Why WALL•E Works: Cities of Rapid Re(f)use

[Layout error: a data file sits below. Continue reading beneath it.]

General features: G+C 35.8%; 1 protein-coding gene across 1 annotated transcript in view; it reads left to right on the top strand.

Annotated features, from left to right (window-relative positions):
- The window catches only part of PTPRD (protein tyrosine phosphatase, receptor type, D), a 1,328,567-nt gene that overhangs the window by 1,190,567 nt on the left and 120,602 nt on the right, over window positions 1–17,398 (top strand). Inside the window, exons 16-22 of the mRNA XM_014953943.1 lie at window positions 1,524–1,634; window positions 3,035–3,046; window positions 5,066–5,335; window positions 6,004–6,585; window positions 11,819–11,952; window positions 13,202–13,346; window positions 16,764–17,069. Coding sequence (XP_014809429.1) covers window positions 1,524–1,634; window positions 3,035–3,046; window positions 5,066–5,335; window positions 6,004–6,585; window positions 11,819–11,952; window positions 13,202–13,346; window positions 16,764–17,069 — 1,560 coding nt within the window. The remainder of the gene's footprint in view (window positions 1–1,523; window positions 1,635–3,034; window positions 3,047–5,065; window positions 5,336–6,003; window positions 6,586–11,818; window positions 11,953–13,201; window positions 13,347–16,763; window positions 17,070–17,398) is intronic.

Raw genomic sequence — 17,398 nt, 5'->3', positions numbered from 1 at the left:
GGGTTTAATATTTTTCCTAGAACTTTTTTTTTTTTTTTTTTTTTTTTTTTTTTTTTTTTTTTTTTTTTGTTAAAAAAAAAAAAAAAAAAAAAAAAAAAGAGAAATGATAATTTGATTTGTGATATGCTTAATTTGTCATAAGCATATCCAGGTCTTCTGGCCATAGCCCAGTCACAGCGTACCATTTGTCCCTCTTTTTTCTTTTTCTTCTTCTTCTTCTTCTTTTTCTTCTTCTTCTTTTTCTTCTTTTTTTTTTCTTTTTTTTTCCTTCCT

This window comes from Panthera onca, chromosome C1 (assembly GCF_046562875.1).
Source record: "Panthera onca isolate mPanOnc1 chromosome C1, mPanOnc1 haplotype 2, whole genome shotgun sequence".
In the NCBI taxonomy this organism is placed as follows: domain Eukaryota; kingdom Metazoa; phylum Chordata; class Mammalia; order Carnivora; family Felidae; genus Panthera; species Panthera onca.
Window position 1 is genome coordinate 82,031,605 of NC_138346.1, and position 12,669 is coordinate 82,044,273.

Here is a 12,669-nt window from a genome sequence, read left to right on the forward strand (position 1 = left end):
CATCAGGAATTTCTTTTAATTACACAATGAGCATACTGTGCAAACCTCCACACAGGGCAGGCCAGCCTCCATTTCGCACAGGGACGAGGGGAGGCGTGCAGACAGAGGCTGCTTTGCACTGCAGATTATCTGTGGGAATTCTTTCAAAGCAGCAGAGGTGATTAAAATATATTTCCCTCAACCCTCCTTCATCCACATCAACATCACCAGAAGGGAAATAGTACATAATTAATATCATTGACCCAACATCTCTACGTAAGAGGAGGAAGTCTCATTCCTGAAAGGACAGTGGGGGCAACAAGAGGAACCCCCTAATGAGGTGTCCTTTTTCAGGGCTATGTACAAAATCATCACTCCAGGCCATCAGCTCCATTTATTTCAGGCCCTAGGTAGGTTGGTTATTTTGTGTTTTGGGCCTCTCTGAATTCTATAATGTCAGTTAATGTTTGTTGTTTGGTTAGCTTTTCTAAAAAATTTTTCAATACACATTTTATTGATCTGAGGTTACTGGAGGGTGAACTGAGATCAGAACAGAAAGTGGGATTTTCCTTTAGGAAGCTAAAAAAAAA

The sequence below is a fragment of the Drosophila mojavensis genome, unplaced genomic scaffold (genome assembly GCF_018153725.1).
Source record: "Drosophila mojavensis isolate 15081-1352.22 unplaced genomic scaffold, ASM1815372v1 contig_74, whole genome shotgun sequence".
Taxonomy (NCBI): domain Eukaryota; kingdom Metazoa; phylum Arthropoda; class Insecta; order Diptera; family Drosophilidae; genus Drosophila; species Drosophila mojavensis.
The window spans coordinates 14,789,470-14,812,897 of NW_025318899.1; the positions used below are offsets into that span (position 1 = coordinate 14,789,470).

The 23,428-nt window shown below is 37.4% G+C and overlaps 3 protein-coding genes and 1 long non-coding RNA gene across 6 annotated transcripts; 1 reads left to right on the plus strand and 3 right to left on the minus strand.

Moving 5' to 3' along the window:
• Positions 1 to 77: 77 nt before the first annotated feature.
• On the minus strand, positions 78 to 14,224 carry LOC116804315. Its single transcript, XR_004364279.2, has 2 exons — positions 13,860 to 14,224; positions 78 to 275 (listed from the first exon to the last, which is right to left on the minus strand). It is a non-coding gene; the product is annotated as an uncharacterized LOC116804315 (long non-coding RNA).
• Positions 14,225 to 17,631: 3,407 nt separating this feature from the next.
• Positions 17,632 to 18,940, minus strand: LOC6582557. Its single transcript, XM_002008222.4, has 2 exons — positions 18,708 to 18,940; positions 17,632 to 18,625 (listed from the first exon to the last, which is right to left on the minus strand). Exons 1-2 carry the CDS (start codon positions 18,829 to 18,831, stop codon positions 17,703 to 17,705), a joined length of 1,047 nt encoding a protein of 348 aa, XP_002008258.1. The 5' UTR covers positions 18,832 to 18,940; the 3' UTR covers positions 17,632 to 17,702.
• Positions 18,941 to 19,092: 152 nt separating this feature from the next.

When I arrived at the fabulous Walt Disney Imagineering headquarters in colorful Glendale California, my expectations were elevated. I was going to meet people with the finest imaginations on earth and talk shop. I had prepared a presentation that would unpack a comprehensive view of tomorrow’s world. It’s a world free of carbon loading in the atmosphere and abundant in self sufficient lifestyles. I had meticulously crafted cities so rich with green wisdom they made Kermit (the frog) appear like Dubya – or so I hoped. As an eco savvy architect, my work includes most things buildable within the rubric of a socio-ecological domain. Everyone and everything in these urban ideations were carborexic to the hilt. This means rethinking the design of entire systems, from doorknobs to democracies. I design places for people to fit symbiotically into their natural surrounds. To achieve this, all things possible are considered. I design the cars, trains, blimps, streets, as well as the parks, open spaces, cultural districts, civic centers, business hubs, etc. that comprise the future metropolis. For centuries cities have been designed to accommodate the drama of our human will. I have joined the ranks of delivering a new sense of the city, one that privileges the drama of nature over anthropocentric whims. I was vying with the good people at Disney for a profound clairvoyant perspective. I wanted them to preview a likeness of our collective future yet untold. Much to my chagrin they were light-years ahead, at least when it came to the topic of municipal wastes. At the time, I had a sketch of a new city composed of waste ordered by massive industrial 3D printers. A cadre of my students had run thru a number of iterations. All were schematic, but I inherently knew this was an exciting vector. When Ben Schwegler, Chief Imagineer, Mouseketeer and mastermind, took me behind the proverbial black curtain to reveal WALL•E, I was crestfallen. They beat me too it. WALL•E is perfect – almost. He is a tightly packaged solar powered, curious, obedient, evolved, robotic trash compaction and distribution device. His name is an acronym; Waste Allocation Load Lifter Earth Class. Left behind by mankind, he toils with trillions of tons of non-recycled inner-city trash. Not only is he a highly advanced rubbish manager, he is a mechanized new fangled Mesopotamian architect. He piles Ziggurats quicker than Hammurabi. Also, and this is vital, he is incredibly adorable. His life is a tale of an ultramodern trash compactor in love. Ceaselessly, he configures mountains of discard material. Why pyramids of trash? WALL•E’s daily perpetual feats seem almost futile. Disney omits exactly why he is programmed to pile refuse, and there's the rub. I was interested in exploring a deeper motivation for stacking refuse. What if the refuse was re-fabricated to become urban spaces or buildings? How much new technology needs to be obtained to do so, or could I modify existing methods? If it is plausible to adapt the current machinery, how much material is available? By Mitchell Joachim Model: Mitchell Joachim & Webb Allen